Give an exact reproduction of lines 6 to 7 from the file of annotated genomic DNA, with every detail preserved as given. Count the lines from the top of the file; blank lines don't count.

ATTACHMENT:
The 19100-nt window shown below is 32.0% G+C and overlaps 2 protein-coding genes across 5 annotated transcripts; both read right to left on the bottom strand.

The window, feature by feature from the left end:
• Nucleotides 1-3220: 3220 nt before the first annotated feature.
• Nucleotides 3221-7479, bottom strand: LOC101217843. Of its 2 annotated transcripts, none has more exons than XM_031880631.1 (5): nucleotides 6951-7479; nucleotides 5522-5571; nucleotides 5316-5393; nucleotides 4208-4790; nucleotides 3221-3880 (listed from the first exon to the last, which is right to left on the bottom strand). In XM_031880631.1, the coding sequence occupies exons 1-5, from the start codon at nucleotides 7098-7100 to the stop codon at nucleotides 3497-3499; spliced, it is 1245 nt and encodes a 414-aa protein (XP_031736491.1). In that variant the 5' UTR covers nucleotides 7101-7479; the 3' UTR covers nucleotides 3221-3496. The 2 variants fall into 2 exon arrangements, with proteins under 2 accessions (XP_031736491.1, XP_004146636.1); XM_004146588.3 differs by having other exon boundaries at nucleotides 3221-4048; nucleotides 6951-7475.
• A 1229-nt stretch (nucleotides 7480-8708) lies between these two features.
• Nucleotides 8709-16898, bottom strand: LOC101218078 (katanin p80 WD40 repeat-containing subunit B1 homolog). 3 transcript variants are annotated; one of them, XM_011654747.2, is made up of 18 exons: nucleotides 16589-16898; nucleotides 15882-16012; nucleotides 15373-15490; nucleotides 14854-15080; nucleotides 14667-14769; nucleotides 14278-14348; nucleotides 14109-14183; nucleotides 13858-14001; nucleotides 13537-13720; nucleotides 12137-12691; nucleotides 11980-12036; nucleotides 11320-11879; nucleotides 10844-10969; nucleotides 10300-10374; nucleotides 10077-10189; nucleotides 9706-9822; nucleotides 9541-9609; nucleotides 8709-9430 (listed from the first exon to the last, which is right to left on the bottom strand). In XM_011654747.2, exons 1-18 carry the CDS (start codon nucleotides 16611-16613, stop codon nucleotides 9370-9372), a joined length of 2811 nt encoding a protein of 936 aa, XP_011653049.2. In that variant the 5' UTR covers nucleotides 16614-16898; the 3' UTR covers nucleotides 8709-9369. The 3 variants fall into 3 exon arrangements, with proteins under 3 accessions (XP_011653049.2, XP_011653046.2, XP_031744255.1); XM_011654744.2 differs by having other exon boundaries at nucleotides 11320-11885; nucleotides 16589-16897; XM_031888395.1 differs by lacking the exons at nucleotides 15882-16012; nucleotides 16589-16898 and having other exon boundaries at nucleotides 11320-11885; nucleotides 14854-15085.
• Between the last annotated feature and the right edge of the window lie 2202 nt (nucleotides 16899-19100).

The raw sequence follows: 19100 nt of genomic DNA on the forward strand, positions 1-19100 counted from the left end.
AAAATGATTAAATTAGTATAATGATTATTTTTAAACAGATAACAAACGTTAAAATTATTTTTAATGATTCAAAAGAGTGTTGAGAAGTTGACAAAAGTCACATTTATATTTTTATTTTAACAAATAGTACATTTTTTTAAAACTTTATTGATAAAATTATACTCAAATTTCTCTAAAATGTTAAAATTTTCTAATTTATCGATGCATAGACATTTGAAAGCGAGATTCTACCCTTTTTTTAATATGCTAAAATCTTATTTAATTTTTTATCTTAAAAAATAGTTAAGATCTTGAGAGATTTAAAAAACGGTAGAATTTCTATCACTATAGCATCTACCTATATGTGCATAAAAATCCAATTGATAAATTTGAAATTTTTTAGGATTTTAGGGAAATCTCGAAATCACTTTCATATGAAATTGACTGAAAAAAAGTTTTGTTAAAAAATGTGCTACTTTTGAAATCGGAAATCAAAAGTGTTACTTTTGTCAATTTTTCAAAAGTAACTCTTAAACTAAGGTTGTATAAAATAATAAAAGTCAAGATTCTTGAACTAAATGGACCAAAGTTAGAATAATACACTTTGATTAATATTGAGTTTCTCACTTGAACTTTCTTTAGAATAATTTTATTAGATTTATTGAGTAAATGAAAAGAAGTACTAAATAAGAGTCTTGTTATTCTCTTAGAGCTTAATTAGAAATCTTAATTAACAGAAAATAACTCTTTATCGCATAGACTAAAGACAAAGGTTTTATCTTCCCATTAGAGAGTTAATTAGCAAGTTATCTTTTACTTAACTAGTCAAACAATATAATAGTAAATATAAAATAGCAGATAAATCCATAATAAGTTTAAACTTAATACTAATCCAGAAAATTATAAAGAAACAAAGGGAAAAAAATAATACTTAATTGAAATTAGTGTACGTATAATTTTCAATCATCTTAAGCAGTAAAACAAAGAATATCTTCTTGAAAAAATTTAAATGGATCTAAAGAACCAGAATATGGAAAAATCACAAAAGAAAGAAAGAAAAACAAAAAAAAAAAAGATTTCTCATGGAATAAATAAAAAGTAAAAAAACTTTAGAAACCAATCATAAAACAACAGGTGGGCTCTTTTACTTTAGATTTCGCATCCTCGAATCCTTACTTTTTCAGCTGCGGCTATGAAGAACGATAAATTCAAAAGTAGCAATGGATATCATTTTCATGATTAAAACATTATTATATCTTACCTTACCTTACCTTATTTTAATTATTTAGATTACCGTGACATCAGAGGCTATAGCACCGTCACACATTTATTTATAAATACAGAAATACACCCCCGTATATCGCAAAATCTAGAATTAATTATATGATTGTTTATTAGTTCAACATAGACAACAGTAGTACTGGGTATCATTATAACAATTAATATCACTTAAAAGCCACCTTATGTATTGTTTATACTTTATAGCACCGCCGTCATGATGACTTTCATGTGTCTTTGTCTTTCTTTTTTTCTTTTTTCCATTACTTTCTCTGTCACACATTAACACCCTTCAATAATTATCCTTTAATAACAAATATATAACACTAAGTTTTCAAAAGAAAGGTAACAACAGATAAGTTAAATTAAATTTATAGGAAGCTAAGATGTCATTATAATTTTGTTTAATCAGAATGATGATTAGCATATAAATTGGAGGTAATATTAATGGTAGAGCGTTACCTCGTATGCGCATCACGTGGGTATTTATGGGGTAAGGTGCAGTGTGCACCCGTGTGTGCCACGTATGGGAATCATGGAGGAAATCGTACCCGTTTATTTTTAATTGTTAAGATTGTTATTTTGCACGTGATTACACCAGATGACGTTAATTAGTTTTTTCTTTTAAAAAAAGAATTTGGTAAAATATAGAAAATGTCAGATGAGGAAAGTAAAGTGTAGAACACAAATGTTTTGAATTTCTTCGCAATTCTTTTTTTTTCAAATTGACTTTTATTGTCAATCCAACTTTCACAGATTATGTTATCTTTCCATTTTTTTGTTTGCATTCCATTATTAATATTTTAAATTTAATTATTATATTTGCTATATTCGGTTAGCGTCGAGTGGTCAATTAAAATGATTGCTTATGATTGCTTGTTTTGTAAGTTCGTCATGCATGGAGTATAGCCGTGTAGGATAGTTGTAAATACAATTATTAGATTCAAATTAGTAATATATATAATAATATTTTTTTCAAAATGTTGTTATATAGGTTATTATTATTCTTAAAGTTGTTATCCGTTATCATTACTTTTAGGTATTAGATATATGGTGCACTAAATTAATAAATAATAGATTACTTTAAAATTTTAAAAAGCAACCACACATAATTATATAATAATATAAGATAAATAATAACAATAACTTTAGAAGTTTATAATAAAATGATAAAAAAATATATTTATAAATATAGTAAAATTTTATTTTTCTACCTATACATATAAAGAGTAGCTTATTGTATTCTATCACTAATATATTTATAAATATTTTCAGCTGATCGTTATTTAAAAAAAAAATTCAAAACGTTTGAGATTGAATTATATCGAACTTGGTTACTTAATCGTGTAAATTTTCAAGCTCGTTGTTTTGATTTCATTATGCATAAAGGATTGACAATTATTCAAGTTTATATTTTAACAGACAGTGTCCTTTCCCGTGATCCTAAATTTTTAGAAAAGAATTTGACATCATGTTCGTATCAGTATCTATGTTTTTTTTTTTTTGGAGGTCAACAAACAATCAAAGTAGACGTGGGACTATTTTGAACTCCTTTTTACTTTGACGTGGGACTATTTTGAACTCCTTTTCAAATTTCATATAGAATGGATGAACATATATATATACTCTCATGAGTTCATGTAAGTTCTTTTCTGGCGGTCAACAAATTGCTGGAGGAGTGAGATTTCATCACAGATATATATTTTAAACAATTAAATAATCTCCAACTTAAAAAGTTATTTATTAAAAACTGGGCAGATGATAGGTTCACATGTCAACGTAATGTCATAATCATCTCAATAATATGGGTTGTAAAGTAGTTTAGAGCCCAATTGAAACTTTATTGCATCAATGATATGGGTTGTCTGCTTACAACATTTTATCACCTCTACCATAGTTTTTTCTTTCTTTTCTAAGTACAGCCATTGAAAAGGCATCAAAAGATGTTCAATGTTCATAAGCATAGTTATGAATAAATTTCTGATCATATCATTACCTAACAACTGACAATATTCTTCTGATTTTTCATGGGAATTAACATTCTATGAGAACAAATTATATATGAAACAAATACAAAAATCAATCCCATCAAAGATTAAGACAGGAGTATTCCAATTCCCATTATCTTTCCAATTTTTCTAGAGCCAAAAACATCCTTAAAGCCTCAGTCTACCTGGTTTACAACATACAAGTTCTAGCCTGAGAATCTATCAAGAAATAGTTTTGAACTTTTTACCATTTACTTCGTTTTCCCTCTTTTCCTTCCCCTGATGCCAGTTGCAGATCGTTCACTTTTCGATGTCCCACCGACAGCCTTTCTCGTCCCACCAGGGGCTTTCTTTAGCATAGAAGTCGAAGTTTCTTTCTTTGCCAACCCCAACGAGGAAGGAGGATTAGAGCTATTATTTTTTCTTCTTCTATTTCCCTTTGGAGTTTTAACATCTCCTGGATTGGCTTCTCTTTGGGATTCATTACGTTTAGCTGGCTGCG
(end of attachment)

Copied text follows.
• Nucleotides 8709-16898, bottom strand: LOC101218078 (katanin p80 WD40 repeat-containing subunit B1 homolog). 3 transcript variants are annotated; one of them, XM_011654747.2, is made up of 18 exons: nucleotides 16589-16898; nucleotides 15882-16012; nucleotides 15373-15490; nucleotides 14854-15080; nucleotides 14667-14769; nucleotides 14278-14348; nucleotides 14109-14183; nucleotides 13858-14001; nucleotides 13537-13720; nucleotides 12137-12691; nucleotides 11980-12036; nucleotides 11320-11879; nucleotides 10844-10969; nucleotides 10300-10374; nucleotides 10077-10189; nucleotides 9706-9822; nucleotides 9541-9609; nucleotides 8709-9430 (listed from the first exon to the last, which is right to left on the bottom strand). In XM_011654747.2, exons 1-18 carry the CDS (start codon nucleotides 16611-16613, stop codon nucleotides 9370-9372), a joined length of 2811 nt encoding a protein of 936 aa, XP_011653049.2. In that variant the 5' UTR covers nucleotides 16614-16898; the 3' UTR covers nucleotides 8709-9369. The 3 variants fall into 3 exon arrangements, with proteins under 3 accessions (XP_011653049.2, XP_011653046.2, XP_031744255.1); XM_011654744.2 differs by having other exon boundaries at nucleotides 11320-11885; nucleotides 16589-16897; XM_031888395.1 differs by lacking the exons at nucleotides 15882-16012; nucleotides 16589-16898 and having other exon boundaries at nucleotides 11320-11885; nucleotides 14854-15085.
• Between the last annotated feature and the right edge of the window lie 2202 nt (nucleotides 16899-19100).